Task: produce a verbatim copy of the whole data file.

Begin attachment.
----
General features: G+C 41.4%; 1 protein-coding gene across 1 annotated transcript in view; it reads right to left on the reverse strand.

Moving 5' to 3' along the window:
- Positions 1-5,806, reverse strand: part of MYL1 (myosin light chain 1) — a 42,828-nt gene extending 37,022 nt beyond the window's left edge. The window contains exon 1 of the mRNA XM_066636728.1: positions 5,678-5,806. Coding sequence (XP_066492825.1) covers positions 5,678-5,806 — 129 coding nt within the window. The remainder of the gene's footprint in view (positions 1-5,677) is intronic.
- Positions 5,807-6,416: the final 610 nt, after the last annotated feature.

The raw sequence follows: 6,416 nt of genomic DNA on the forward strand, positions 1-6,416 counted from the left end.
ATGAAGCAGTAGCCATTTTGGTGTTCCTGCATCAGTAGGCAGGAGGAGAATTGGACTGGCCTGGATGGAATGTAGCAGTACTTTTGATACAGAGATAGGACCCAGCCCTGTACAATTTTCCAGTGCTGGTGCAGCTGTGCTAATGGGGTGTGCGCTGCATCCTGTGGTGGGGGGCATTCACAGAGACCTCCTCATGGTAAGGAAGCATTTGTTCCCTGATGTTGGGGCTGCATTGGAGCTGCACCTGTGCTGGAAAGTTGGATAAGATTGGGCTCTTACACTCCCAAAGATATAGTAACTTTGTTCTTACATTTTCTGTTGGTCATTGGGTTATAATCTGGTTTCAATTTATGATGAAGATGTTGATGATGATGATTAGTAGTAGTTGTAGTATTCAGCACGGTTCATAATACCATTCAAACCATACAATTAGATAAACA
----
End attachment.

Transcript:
General features: G+C 41.4%; 1 protein-coding gene across 1 annotated transcript in view; it reads right to left on the reverse strand.

Moving 5' to 3' along the window:
- Positions 1-5,806, reverse strand: part of MYL1 (myosin light chain 1) — a 42,828-nt gene extending 37,022 nt beyond the window's left edge. The window contains exon 1 of the mRNA XM_066636728.1: positions 5,678-5,806. Coding sequence (XP_066492825.1) covers positions 5,678-5,806 — 129 coding nt within the window. The remainder of the gene's footprint in view (positions 1-5,677) is intronic.
- Positions 5,807-6,416: the final 610 nt, after the last annotated feature.

The raw sequence follows: 6,416 nt of genomic DNA on the forward strand, positions 1-6,416 counted from the left end.
ATGAAGCAGTAGCCATTTTGGTGTTCCTGCATCAGTAGGCAGGAGGAGAATTGGACTGGCCTGGATGGAATGTAGCAGTACTTTTGATACAGAGATAGGACCCAGCCCTGTACAATTTTCCAGTGCTGGTGCAGCTGTGCTAATGGGGTGTGCGCTGCATCCTGTGGTGGGGGGCATTCACAGAGACCTCCTCATGGTAAGGAAGCATTTGTTCCCTGATGTTGGGGCTGCATTGGAGCTGCACCTGTGCTGGAAAGTTGGATAAGATTGGGCTCTTACACTCCCAAAGATATAGTAACTTTGTTCTTACATTTTCTGTTGGTCATTGGGTTATAATCTGGTTTCAATTTATGATGAAGATGTTGATGATGATGATTAGTAGTAGTTGTAGTATTCAGCACGGTTCATAATACCATTCAAACCATACAATTAGATAAACA